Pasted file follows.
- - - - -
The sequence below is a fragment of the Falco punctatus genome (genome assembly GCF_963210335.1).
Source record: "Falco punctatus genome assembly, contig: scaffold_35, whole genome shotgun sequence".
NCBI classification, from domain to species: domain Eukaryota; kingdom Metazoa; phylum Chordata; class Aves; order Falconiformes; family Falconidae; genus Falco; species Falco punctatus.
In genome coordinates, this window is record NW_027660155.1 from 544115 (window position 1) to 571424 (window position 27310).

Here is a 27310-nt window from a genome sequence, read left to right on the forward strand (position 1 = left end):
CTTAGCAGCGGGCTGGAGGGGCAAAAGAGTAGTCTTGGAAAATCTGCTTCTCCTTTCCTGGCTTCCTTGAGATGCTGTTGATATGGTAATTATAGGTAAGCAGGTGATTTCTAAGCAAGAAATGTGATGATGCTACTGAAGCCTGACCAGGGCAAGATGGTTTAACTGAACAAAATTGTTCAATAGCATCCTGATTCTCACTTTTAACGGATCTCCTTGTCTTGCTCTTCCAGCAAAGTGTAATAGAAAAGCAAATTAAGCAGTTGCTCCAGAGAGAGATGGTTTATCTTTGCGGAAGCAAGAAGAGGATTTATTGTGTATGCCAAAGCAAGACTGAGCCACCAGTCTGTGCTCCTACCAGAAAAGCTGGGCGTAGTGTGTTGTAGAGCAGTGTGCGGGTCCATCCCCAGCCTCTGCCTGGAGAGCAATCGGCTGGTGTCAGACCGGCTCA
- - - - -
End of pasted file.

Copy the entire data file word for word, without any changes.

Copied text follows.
The sequence below is a fragment of the Falco punctatus genome (genome assembly GCF_963210335.1).
Source record: "Falco punctatus genome assembly, contig: scaffold_35, whole genome shotgun sequence".
NCBI classification, from domain to species: domain Eukaryota; kingdom Metazoa; phylum Chordata; class Aves; order Falconiformes; family Falconidae; genus Falco; species Falco punctatus.
In genome coordinates, this window is record NW_027660155.1 from 544115 (window position 1) to 571424 (window position 27310).

Here is a 27310-nt window from a genome sequence, read left to right on the forward strand (position 1 = left end):
CTTAGCAGCGGGCTGGAGGGGCAAAAGAGTAGTCTTGGAAAATCTGCTTCTCCTTTCCTGGCTTCCTTGAGATGCTGTTGATATGGTAATTATAGGTAAGCAGGTGATTTCTAAGCAAGAAATGTGATGATGCTACTGAAGCCTGACCAGGGCAAGATGGTTTAACTGAACAAAATTGTTCAATAGCATCCTGATTCTCACTTTTAACGGATCTCCTTGTCTTGCTCTTCCAGCAAAGTGTAATAGAAAAGCAAATTAAGCAGTTGCTCCAGAGAGAGATGGTTTATCTTTGCGGAAGCAAGAAGAGGATTTATTGTGTATGCCAAAGCAAGACTGAGCCACCAGTCTGTGCTCCTACCAGAAAAGCTGGGCGTAGTGTGTTGTAGAGCAGTGTGCGGGTCCATCCCCAGCCTCTGCCTGGAGAGCAATCGGCTGGTGTCAGACCGGCTCA